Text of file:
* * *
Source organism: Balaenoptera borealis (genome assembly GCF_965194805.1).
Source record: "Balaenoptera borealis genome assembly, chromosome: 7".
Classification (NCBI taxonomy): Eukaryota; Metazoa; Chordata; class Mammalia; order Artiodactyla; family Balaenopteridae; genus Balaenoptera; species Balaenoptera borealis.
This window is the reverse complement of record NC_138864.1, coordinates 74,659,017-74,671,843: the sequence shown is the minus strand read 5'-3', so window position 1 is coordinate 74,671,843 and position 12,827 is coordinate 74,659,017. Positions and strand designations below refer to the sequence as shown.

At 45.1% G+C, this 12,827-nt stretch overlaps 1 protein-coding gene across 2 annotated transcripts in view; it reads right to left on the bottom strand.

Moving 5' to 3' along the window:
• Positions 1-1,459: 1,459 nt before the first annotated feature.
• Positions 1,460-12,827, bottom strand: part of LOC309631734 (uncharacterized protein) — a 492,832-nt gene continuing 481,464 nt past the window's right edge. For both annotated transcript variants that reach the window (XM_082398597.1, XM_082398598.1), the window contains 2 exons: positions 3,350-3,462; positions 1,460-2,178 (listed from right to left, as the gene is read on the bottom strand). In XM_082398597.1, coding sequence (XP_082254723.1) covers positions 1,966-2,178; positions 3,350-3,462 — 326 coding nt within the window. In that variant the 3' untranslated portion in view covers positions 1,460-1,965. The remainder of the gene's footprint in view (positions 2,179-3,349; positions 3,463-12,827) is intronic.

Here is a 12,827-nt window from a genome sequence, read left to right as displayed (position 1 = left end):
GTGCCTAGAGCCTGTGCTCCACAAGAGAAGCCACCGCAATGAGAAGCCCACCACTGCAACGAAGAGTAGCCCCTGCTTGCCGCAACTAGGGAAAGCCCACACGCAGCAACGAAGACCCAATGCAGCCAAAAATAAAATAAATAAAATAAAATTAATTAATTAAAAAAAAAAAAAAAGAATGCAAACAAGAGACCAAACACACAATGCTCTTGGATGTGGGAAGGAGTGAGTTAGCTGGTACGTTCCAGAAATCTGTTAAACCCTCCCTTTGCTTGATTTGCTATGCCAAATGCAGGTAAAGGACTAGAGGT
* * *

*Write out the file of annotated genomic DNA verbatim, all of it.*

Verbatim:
Source organism: Balaenoptera borealis (genome assembly GCF_965194805.1).
Source record: "Balaenoptera borealis genome assembly, chromosome: 7".
Classification (NCBI taxonomy): Eukaryota; Metazoa; Chordata; class Mammalia; order Artiodactyla; family Balaenopteridae; genus Balaenoptera; species Balaenoptera borealis.
This window is the reverse complement of record NC_138864.1, coordinates 74,659,017-74,671,843: the sequence shown is the minus strand read 5'-3', so window position 1 is coordinate 74,671,843 and position 12,827 is coordinate 74,659,017. Positions and strand designations below refer to the sequence as shown.

At 45.1% G+C, this 12,827-nt stretch overlaps 1 protein-coding gene across 2 annotated transcripts in view; it reads right to left on the bottom strand.

Moving 5' to 3' along the window:
• Positions 1-1,459: 1,459 nt before the first annotated feature.
• Positions 1,460-12,827, bottom strand: part of LOC309631734 (uncharacterized protein) — a 492,832-nt gene continuing 481,464 nt past the window's right edge. For both annotated transcript variants that reach the window (XM_082398597.1, XM_082398598.1), the window contains 2 exons: positions 3,350-3,462; positions 1,460-2,178 (listed from right to left, as the gene is read on the bottom strand). In XM_082398597.1, coding sequence (XP_082254723.1) covers positions 1,966-2,178; positions 3,350-3,462 — 326 coding nt within the window. In that variant the 3' untranslated portion in view covers positions 1,460-1,965. The remainder of the gene's footprint in view (positions 2,179-3,349; positions 3,463-12,827) is intronic.

Here is a 12,827-nt window from a genome sequence, read left to right as displayed (position 1 = left end):
GTGCCTAGAGCCTGTGCTCCACAAGAGAAGCCACCGCAATGAGAAGCCCACCACTGCAACGAAGAGTAGCCCCTGCTTGCCGCAACTAGGGAAAGCCCACACGCAGCAACGAAGACCCAATGCAGCCAAAAATAAAATAAATAAAATAAAATTAATTAATTAAAAAAAAAAAAAAAGAATGCAAACAAGAGACCAAACACACAATGCTCTTGGATGTGGGAAGGAGTGAGTTAGCTGGTACGTTCCAGAAATCTGTTAAACCCTCCCTTTGCTTGATTTGCTATGCCAAATGCAGGTAAAGGACTAGAGGT